Ian Nairn

As well as clearing my study, an unending and thankless task, I have been catching up on some reading, including, today, Gillian Darley’s excellent account of Ian Nairn, Words in Place, which I bought when it came out and have now finally read.   I thought that I knew about Nairn as a long-term enthusiast for his two guidebooks to London and Paris.   But there is more to him than I had realised, most especially, the curious and egregious, but wholly admirable, cockiness, which led him, with absolutely no qualifications, except half a mathematics degree and a period in the RAF, to join the Architectural Review and produce Outrage in 1955 which condemned all aspects of suburban sprawl – what he called subtopia – with more authority and effectiveness than the combined force of all the Shell Guides.   And I didn’t know about his long, three-month road trip round the States in 1959 in a 1952 Plymouth soft top, funded by the Rockefeller Foundation, which led to the publication of The American Landscape:  A Critical View in 1965.   Nor did I know the extent to which his enthusiasm for pubs and their contents led to an early decline, sacking by the Sunday Times, and a Pimlico death.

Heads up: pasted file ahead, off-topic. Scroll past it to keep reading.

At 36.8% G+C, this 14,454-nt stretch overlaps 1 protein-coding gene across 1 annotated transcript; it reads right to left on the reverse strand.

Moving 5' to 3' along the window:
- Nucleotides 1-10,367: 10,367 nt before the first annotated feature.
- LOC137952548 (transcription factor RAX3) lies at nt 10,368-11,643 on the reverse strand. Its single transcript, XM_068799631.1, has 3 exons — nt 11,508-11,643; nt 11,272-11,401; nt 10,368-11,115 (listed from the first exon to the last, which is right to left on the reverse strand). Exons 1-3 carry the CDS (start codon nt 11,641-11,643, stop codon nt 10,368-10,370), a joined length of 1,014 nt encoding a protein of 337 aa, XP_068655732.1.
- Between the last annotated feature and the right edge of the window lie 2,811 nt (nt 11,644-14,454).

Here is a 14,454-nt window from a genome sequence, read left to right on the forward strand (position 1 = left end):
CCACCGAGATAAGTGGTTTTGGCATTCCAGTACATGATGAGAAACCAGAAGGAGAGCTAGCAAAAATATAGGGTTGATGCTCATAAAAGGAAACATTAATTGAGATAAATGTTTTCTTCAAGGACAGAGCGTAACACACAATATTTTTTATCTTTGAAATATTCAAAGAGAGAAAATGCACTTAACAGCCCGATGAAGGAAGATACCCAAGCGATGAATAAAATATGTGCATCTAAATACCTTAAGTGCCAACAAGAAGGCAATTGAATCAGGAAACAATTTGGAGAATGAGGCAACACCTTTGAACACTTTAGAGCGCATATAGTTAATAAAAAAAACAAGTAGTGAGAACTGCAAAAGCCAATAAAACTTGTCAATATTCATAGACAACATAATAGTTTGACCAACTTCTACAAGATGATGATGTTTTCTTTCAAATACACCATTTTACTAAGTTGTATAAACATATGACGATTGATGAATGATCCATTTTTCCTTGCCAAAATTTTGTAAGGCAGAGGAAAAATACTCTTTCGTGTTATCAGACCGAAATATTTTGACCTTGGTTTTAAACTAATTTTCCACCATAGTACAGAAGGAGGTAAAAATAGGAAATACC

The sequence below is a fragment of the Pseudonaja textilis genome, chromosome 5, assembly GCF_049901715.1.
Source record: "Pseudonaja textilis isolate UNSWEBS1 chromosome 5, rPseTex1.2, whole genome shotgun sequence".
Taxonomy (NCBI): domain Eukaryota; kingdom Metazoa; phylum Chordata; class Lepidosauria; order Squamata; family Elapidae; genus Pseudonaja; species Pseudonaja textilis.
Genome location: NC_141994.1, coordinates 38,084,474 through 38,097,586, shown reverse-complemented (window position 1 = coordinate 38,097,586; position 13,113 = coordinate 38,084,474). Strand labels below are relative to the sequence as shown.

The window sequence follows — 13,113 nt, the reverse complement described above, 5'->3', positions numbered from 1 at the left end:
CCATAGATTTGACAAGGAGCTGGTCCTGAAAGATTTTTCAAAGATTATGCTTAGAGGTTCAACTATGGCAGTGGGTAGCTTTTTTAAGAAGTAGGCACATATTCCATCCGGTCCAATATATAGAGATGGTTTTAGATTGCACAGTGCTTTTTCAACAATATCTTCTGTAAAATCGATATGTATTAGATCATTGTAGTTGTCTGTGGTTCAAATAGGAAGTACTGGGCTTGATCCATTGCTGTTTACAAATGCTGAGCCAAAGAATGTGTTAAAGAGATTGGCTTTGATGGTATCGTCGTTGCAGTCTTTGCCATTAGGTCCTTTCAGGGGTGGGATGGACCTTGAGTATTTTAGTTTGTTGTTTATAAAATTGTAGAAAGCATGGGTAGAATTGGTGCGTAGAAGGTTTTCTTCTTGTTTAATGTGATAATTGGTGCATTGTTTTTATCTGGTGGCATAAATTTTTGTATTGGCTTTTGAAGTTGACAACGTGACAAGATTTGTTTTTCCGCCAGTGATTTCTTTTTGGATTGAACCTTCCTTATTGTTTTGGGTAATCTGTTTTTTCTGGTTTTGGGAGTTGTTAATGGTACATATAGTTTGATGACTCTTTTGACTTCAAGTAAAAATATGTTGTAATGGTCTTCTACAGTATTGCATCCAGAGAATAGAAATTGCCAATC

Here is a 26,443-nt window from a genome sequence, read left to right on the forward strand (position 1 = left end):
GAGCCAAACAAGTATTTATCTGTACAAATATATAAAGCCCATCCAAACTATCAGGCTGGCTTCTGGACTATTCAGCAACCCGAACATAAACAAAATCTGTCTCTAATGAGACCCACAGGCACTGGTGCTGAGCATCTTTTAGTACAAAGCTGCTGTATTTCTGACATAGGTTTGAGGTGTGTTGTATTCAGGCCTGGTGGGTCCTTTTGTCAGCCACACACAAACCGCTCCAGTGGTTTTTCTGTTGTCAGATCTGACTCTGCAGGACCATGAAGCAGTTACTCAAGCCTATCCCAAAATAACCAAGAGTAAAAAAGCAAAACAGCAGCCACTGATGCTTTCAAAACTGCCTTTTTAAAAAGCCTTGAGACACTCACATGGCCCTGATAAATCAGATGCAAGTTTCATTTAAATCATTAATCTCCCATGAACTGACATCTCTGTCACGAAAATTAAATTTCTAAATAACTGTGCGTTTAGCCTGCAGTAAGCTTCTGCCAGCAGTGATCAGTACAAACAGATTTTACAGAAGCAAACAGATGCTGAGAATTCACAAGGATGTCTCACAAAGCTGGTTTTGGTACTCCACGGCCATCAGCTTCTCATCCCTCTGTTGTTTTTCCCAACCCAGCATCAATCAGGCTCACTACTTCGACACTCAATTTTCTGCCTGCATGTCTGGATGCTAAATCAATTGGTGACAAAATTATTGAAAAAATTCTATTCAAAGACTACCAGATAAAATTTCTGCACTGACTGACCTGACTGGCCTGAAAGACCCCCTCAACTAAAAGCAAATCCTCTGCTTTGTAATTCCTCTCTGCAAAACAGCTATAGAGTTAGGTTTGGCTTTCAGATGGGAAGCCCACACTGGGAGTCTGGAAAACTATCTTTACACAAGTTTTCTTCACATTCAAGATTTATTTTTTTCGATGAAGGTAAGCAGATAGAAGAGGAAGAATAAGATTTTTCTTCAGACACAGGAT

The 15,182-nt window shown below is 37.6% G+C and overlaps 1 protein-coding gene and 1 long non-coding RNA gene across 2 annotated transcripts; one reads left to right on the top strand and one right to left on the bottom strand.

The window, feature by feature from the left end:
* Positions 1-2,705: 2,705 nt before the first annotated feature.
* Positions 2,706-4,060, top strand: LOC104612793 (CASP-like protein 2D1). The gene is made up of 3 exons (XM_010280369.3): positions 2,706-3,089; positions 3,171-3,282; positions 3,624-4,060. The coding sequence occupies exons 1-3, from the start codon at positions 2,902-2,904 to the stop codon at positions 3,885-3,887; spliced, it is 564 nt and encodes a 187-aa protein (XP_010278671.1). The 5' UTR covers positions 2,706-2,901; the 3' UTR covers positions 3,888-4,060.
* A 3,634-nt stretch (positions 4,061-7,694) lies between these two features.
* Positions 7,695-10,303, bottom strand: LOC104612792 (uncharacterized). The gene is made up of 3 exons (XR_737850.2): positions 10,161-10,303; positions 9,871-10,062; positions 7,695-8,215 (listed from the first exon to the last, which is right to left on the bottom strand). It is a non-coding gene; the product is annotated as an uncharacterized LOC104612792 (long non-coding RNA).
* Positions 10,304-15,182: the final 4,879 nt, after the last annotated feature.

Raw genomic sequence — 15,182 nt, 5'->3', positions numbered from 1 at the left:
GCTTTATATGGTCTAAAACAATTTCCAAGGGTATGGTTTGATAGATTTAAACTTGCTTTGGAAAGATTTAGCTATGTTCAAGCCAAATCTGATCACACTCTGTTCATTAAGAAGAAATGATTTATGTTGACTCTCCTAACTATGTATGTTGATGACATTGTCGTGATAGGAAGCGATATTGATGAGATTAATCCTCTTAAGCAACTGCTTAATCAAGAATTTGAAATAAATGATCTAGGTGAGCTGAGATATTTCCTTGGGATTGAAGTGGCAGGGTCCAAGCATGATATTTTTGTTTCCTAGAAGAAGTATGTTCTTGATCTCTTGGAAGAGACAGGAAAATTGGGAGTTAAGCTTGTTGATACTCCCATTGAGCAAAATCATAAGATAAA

6 thoughts on “Ian Nairn

  1. Dick Humphreys says:

    Remarkable maverick with great style – who rather presciently said South London (he meant Southwark and Lambeth) was ‘real’ London.He was talking in the late 1960s.
    Mind you, nowhere is ‘real London’ now.
    Maybe Brentford or Catford?

  2. Thank you. Like you I’ve been a long-time lover of his London and Paris, but I didn’t know about America. I’m grateful to you, as always.

    But I think he’s mistaken to view any area as “the real London”. Certainly all inner London areas view themselves as “real”. There are families next door to us in The Avenues who have been there since the estate was built in 1876 who certainly see themselves as “real”.

    • Yes, he liked gritty northern cities for the same reason that he liked South London – they were tougher and more authentic, less prettified. His death certificate claimed he had been born in Newcastle, which wasn’t true. Charles

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